“Ever tried to discuss or verbally explain something while seriously fighting?”

The problem is not completely about focus, but rather about breath.

Driving a car and talking is easy because change of breathing pattern doesn’t affect your ability to drive.

Punching when talking is hard because you don’t control your breath. ( it will be no good power)

If you balance and talk, your balance must adjust to the breath. It depends on how you talk. If you talk from the stomach it’s easy. If you tense the chest or neck, you can lose balance.
Last edited by Bao on Mon Nov 06, 2017 6:35 am, edited 1 time in total.
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Re: solo aikido exercises -william gleason

Postby Interloper on Mon Nov 06, 2017 3:00 pm

Bao, breath is just part of the equation. What is relevant is the mental training and conditioning that permits someone to maintain focus under duress. That is what the warrior classes have trained for, for centuries.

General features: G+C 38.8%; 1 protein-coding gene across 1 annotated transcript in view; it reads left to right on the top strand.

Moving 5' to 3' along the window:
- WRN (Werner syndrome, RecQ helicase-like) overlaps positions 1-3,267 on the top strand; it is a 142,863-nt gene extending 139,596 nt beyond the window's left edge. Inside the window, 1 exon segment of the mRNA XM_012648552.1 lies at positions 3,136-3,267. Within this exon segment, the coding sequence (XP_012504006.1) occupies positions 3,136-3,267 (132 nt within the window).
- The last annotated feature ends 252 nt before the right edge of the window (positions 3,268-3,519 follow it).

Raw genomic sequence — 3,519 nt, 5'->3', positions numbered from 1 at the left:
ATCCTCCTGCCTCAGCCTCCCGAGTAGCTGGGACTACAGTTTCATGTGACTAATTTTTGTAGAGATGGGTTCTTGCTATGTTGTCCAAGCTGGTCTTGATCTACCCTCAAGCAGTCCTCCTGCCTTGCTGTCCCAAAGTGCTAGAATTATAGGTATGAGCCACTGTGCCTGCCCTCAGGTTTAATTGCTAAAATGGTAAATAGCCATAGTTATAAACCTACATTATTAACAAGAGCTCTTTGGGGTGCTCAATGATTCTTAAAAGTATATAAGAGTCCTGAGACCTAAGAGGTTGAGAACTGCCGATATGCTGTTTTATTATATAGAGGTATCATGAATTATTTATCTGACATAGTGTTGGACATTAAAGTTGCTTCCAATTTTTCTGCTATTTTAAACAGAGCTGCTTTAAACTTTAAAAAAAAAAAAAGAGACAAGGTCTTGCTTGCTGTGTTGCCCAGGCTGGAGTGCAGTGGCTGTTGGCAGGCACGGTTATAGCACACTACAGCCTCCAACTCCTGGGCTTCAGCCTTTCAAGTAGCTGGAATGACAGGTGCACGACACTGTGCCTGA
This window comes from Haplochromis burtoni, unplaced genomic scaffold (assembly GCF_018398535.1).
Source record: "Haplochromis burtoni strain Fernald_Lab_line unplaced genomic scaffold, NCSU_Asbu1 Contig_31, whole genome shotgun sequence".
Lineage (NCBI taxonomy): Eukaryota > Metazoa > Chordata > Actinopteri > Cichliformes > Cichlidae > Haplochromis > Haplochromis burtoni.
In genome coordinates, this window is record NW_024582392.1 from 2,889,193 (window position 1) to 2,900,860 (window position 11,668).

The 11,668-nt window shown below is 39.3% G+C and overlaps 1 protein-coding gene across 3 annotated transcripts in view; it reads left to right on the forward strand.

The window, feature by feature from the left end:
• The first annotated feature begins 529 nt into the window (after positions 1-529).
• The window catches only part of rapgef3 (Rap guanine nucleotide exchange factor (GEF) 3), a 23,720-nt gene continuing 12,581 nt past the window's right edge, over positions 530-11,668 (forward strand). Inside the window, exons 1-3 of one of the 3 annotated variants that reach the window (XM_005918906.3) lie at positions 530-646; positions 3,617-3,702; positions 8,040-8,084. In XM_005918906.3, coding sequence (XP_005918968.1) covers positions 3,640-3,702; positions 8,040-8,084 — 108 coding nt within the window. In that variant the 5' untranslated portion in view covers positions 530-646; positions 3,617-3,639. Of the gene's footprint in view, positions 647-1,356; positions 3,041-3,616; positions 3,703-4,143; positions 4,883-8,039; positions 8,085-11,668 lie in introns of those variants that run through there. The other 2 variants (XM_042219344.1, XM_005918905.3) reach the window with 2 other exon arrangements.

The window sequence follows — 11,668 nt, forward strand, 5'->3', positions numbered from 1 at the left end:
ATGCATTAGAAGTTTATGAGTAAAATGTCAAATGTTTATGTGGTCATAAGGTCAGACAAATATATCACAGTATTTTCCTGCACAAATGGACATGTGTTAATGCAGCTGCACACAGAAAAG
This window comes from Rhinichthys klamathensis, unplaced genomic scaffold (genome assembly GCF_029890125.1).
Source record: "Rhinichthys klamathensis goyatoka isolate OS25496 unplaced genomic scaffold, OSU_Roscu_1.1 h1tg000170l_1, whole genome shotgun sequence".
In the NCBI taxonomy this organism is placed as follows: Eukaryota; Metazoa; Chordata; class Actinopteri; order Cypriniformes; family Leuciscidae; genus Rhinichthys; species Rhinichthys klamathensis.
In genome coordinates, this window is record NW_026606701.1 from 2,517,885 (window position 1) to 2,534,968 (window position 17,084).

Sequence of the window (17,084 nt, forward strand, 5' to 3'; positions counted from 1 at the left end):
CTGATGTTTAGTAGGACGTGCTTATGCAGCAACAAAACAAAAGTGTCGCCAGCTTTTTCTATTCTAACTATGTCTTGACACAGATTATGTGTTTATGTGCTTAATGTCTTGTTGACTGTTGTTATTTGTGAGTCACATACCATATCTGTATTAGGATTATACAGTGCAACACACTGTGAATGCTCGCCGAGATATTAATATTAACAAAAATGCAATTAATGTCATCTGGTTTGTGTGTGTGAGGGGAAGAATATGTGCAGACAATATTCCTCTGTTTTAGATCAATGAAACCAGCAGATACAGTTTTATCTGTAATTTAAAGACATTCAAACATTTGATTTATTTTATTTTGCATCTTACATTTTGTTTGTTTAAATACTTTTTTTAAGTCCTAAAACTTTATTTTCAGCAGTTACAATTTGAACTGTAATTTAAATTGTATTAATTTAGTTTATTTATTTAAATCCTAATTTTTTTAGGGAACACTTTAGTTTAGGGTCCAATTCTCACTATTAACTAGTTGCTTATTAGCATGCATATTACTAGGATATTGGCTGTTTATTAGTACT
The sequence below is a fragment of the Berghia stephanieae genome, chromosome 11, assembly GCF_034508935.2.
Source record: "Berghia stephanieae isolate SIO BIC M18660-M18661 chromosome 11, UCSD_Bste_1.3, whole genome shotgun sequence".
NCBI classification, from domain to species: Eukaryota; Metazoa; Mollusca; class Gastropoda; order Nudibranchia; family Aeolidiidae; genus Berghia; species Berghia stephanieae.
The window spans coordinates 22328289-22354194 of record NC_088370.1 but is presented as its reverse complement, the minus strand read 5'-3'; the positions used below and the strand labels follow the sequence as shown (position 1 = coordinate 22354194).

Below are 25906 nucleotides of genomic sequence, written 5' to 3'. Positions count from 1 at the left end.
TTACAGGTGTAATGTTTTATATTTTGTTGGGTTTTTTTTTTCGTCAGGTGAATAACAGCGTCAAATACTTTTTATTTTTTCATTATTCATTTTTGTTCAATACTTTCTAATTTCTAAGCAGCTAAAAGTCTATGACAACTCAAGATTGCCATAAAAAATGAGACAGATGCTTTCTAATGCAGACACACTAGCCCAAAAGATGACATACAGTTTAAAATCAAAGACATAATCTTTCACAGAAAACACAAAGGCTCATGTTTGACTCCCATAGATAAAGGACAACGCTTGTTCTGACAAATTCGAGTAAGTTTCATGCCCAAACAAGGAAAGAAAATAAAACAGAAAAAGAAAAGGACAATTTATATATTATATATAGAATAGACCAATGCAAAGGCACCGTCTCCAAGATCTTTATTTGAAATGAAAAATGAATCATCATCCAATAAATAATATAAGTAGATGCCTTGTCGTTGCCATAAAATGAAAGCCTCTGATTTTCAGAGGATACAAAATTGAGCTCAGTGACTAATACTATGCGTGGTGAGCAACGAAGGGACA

My point about driving is that the human mind is capable of conditioning multiple layers of simultaneous activities, both mental and physical. That said, a person who is demonstrating a concept of internal structure and movement, should be able to do so while speaking. That was the original discussion. Fighting while maintaining that focus, is another level of the same developmental process, just with more layers of issues you must deal with, including breathing. :)


Bao wrote:

The problem is not completely about focus, but rather about breath.

Driving a car and talking is easy because change of breathing pattern doesn’t affect your ability to drive.

Punching when talking is hard because you don’t control your breath. ( it will be no good power)

If you balance and talk, your balance must adjust to the breath. It depends on how you talk. If you talk from the stomach it’s easy. If you tense the chest or neck, you can lose balance.
Last edited by Interloper on Mon Nov 06, 2017 3:02 pm, edited 1 time in total.